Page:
the 80/20 approach
It’s taken me just about 5 years to decide what eating well meant for me and my family and I’m really happy with where we are. I feel like it’s totally attainable for your family too! You don’t need a health food store and a million dollars to eat well… making a few small changes will get you on the right track!
Healthy eating when it comes to our family means that we eat wholesome foods 80% of the time and the other 20% leaves us room for our favorite sweet and treats.
Balance is key.
Why am I telling you all this? Because it’s something I feel passionately about and want to share with you: I want you to do it, too! Healthy, local, and sustainable food practices are good for you, your family, your community, and our world. What’s not to love?!
80% of the time: wholesome/whole/real foods
Avoiding: processed foods, artificial colors/flavors/preservatives, refined flours and sugars
Enjoying: whole grains, lots of protein, green vegetables, and fruit. I don’t have a pantry full of health-food-store-only-products;I tend to learn towards traditional or “old-fashioned” ingredients.
- We eat whole wheat/grain everything (almost…). I have a wheat grinder (awesome investment…) and grind my own flour for bread, muffins, biscuits, and rolls.
- We aren’t afraid of fat; there are way creepier things used in fat-free foods to make them taste OK than the calorie savings are worth.
- I know where most of our meat comes from, and we also enjoy lots of meatless meals. In fact, we have even raised our own meet lambs.
- Buying local is more important to me than buying organic.
- The more vegetables the merrier. Grow a garden; it’s amazing how much kids LOVE what they have invested themselves in and watched grow!
- We avoid artificial sweeteners, colors, and flavors.
- If I understand what’s in it and/or how it’s made then I generally will eat it.
- Natural sugars like honey and pure maple syrup are worth the cost and are great things to learn how to use. No need to figure out all those crazy natural sweeteners when bees and trees got us covered.
You don’t need a health food store to eat well, a back to basics approach goes a long long way.
The other 20% is: real life
- I don’t want to eat whole wheat cake with zucchini and agave for my birthday. We enjoy “normal” sugary treats when we have special occasions (though I am queen of the healthy cookie for everyday cookie needs).
- I’d much rather have my kids eat my butter, sugar, and white flour chocolate chip cookies than anything made with a box of sugar-free Jell-O. I’m more scared of all that fake stuff than normal old flour, sugar, chocolate, and butter.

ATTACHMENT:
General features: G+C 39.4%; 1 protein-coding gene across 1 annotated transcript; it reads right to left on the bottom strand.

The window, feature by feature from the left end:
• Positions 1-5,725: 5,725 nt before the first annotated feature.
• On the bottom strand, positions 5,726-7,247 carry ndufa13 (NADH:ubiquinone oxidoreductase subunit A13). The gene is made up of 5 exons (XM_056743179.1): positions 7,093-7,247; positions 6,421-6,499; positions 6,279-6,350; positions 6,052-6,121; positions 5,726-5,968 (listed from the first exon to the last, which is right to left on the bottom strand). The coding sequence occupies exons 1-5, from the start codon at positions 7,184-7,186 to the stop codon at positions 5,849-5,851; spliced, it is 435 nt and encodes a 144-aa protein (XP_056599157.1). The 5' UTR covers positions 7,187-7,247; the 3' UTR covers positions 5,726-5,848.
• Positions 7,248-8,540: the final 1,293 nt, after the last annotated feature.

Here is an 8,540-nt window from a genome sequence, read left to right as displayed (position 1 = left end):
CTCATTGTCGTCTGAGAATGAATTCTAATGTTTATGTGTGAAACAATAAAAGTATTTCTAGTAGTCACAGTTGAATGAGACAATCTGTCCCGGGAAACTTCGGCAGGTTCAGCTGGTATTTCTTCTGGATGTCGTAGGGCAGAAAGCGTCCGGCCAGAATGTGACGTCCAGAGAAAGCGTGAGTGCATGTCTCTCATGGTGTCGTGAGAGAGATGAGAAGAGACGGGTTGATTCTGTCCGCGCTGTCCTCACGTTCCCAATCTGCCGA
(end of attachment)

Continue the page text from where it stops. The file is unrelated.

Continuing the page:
- I don’t tell my kids they can’t have things when they are out of our house. Fruit snacks at play group? Sure. Cheetos at Grandma’s? Pop at the friend’s party? Ok. I do however try to make sure what they get in my house is good for them (80% of the time). I don’t buy otter-pops, fruit snacks, or soda. It’s never in the house and we never eat them here.
- I don’t want kids with food issues. I am intentional in my efforts to raise well-rounded kids who will try most anything, enjoy green smoothies, and who will enjoy treats when they are given them.
Tips and Tricks Feeding your Family Healthier
I’m pretty sure you can figure out what to feed your family when it comes to the 20% part of my eating well food philosophy. But what about the other 80% of the time? Here are some tips and tricks to help you when it comes to feeding your family more wholesome foods.
- If you can’t pronounce the ingredients, don’t buy it.
- Learn the art of from-scratch cooking.
- Try, try, try, and try again. If your family didn’t like a new-t0-them ingredient the first time, don’t give up. Try preparing it a different way next time and keep trying. Your people may never like Brussels sprouts but you might find they love asparagus. You have to try to find out.
- Try to imagine life 100 years ago when people still ate full-fat farm fresh food. Cook like your great-grandma and you’ll be doing yourself and your family a favor.
- You don’t have to shop at a specialty store to eat healthy – keep it simple.
- Planning meatless meals or meals that feature lentils/beans/eggs/pulses for the main protein are budget and health friendly.
- Start planning your healthy meals by checking out my meal planning page. Having a plan makes all of the difference!
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